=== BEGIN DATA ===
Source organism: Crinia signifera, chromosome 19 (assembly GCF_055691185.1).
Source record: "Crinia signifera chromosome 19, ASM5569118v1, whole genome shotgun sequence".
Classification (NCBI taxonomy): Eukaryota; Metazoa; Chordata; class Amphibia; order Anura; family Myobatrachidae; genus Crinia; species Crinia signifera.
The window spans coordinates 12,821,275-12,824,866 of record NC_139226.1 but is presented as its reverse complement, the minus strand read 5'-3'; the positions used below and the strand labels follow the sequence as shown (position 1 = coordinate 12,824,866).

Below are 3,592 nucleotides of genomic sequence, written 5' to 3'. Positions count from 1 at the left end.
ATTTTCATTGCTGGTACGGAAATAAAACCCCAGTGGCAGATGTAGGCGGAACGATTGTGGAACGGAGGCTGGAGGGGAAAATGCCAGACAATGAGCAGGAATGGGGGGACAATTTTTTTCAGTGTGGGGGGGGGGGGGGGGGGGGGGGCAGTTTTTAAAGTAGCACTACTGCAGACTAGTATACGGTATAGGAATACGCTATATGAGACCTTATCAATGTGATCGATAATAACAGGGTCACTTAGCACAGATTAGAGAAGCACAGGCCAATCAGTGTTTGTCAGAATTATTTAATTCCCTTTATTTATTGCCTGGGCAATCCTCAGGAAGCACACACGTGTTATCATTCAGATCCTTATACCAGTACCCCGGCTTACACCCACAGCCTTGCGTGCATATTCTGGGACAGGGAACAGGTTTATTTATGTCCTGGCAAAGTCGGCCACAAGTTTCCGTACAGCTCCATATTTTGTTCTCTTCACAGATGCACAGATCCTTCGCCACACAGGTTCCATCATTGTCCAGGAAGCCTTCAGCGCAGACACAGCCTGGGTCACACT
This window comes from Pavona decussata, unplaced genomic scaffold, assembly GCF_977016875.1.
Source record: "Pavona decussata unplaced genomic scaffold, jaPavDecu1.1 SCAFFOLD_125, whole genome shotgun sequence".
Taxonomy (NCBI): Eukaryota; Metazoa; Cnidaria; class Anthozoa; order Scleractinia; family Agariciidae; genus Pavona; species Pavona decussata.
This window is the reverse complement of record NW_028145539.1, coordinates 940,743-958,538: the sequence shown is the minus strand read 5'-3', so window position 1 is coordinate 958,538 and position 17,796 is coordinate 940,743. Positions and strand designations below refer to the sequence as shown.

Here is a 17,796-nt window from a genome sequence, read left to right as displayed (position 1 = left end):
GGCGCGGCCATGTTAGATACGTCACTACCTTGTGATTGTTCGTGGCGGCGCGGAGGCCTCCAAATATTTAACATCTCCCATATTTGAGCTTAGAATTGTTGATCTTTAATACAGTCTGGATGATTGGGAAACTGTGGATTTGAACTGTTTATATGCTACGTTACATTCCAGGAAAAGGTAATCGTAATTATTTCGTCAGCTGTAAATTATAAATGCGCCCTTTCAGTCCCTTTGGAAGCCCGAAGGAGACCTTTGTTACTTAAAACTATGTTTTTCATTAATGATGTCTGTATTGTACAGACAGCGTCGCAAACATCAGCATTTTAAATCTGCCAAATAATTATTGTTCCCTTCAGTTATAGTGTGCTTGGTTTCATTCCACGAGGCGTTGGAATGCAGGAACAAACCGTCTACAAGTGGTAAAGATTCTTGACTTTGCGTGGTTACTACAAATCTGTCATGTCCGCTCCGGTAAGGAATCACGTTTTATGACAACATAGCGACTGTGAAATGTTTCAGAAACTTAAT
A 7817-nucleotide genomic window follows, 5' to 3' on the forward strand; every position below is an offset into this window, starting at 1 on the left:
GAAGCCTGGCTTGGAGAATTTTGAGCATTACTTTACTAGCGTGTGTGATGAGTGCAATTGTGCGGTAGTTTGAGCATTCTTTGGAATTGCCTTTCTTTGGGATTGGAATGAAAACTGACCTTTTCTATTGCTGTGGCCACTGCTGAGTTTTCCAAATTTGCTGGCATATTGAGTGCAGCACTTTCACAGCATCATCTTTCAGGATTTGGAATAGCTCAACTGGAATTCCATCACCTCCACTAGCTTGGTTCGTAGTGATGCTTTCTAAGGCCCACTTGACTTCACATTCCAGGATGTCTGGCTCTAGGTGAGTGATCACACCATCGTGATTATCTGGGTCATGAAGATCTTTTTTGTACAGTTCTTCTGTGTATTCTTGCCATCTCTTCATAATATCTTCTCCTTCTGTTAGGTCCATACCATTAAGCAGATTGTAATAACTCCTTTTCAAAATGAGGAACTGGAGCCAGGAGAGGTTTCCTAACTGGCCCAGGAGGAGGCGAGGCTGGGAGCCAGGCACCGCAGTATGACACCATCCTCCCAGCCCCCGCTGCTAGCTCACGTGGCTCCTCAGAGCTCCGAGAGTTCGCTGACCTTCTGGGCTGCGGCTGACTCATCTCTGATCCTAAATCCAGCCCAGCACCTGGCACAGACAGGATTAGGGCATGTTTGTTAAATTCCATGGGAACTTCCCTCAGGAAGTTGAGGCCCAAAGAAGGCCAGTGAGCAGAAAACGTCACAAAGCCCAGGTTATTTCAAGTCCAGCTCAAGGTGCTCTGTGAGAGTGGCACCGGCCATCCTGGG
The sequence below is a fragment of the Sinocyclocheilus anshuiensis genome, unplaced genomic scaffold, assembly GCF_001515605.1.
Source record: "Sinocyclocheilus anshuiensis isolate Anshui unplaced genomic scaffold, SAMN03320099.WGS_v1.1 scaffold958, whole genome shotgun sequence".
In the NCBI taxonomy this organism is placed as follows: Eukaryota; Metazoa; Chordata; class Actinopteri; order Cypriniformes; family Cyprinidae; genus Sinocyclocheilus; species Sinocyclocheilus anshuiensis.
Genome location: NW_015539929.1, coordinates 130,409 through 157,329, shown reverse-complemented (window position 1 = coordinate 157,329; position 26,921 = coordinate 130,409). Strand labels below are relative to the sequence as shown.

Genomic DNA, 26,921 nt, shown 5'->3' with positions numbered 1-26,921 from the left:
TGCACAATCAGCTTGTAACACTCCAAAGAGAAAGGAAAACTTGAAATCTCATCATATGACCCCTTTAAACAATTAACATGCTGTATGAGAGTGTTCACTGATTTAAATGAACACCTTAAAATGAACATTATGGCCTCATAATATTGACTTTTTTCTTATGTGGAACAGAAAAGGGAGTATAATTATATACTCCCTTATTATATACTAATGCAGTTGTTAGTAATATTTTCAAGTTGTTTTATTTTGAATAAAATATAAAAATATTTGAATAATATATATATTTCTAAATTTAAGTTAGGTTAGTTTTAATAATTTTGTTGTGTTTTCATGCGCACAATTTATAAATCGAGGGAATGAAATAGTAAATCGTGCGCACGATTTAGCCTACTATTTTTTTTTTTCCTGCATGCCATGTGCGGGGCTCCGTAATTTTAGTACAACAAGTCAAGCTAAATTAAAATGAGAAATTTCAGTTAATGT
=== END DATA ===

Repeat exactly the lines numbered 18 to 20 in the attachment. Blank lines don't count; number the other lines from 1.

Genome location: NW_015539929.1, coordinates 130,409 through 157,329, shown reverse-complemented (window position 1 = coordinate 157,329; position 26,921 = coordinate 130,409). Strand labels below are relative to the sequence as shown.

Genomic DNA, 26,921 nt, shown 5'->3' with positions numbered 1-26,921 from the left:
TGCACAATCAGCTTGTAACACTCCAAAGAGAAAGGAAAACTTGAAATCTCATCATATGACCCCTTTAAACAATTAACATGCTGTATGAGAGTGTTCACTGATTTAAATGAACACCTTAAAATGAACATTATGGCCTCATAATATTGACTTTTTTCTTATGTGGAACAGAAAAGGGAGTATAATTATATACTCCCTTATTATATACTAATGCAGTTGTTAGTAATATTTTCAAGTTGTTTTATTTTGAATAAAATATAAAAATATTTGAATAATATATATATTTCTAAATTTAAGTTAGGTTAGTTTTAATAATTTTGTTGTGTTTTCATGCGCACAATTTATAAATCGAGGGAATGAAATAGTAAATCGTGCGCACGATTTAGCCTACTATTTTTTTTTTTCCTGCATGCCATGTGCGGGGCTCCGTAATTTTAGTACAACAAGTCAAGCTAAATTAAAATGAGAAATTTCAGTTAATGT